The pet homelessness crisis in the U.S. and throughout the world shows no signs of abating any time soon. It is estimated that 70 million cats and dogs are currently living on the streets in towns and cities across the U.S., with an estimated six to eight million animals entering the shelter system each year. Sadly, the task of caring for all these animals and finding forever homes for each one is far from simple. The euthanasia rate in shelters is very high. Pit Bulls, elderly or disabled dogs, and black dogs are most likely to be put down due to a lack of interest from potential adopters. Over 90 percent of Pit Bull-type dogs meet their deaths in shelters for this reason. It is estimated that between 1.5 million and 3 million animals are euthanized in U.S. shelters every year … and these estimates are conservative!
No-kill shelters and animal rescue groups aim to ensure that no healthy, adoptable animal who needs their help is ever put down. However, they often rely entirely on voluntary workers, donations from the public, and the regular availability of foster carers who can look after the animals until they are successfully rehomed. Sadly, it is impossible for them to help every animal who comes their way.
In the face of this worrying situation, the renowned actress and animal activist Alison Eastwood is determined to make a difference.
Through her animal rescue non-profit organization, the Eastwood Ranch Foundation, she has established a pioneering new initiative called Foster Fur Kids. Foster Fur Kids is an online database system that aims to match animal rescue groups and animals in need with willing foster parents. In an interview with One Green Planet, she said, “My rescue partner at Eastwood Ranch Foundation, Maissa Dauriac, actually came up with the idea because we really needed fosters for our rescue pets and couldn’t find any quickly. The website was born out of necessity, as fostering is an integral part of shelter rescue. We also wanted to help other rescues find fosters in their area to save lives.”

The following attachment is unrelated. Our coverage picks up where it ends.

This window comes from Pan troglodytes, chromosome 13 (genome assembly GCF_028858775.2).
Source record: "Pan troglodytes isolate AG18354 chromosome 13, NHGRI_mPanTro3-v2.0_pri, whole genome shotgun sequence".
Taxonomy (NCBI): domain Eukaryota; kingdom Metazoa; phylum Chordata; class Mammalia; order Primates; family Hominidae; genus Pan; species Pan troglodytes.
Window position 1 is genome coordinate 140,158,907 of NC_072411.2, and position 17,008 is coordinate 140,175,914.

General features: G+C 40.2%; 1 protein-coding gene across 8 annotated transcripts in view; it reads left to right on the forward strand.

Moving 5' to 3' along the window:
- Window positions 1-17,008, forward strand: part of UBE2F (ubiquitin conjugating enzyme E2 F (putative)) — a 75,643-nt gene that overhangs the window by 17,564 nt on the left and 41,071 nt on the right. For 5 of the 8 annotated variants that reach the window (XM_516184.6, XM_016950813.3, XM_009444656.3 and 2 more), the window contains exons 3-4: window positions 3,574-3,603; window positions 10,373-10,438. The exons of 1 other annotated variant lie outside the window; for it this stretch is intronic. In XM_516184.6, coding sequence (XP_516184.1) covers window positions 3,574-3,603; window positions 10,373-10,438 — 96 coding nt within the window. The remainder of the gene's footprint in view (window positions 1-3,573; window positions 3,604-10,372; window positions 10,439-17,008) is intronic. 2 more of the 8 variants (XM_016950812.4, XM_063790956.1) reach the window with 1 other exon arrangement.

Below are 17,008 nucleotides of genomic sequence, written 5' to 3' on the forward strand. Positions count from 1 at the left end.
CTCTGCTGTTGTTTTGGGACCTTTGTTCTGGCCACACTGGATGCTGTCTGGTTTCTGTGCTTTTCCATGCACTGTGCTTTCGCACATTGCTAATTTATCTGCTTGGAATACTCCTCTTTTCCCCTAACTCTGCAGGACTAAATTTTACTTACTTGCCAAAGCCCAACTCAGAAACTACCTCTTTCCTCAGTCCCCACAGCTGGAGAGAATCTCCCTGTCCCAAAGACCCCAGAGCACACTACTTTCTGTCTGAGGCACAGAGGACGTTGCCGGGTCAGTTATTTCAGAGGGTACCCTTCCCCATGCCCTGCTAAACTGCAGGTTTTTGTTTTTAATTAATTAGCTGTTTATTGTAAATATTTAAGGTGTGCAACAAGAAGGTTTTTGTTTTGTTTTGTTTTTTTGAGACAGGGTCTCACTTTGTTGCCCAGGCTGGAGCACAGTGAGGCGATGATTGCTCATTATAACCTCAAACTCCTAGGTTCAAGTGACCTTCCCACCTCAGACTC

The primary aim of Foster Fur Kids is to make it much easier for foster parents to connect with the animals who need them.
People who want to be listed on Foster Fur Kids’ database can set up their own profile on the site, which will list their preferences and the amount of time they can commit to fostering. These preferences can include the type and breed of animal they want to foster, as well as the animal’s age, temperament, and energy level. People can also select whether they want to be a volunteer or paid foster, and set their own rates. A Frequently Asked Questions section is also available on the website, to address any queries potential foster carers may have. “Being a foster is a great way to have a dog or cat without the expense and long-term commitment,” Eastwood explained. “Every pet placed in a foster home opens up valuable space for a rescue organization to take in another shelter animal before they are euthanized.”
Food, bedding supplies, leashes, bowls, cat litter, veterinary care and other essential resources are provided by the rescue group that originally takes in the animal, so the animal’s foster parent does not have to pay for a thing.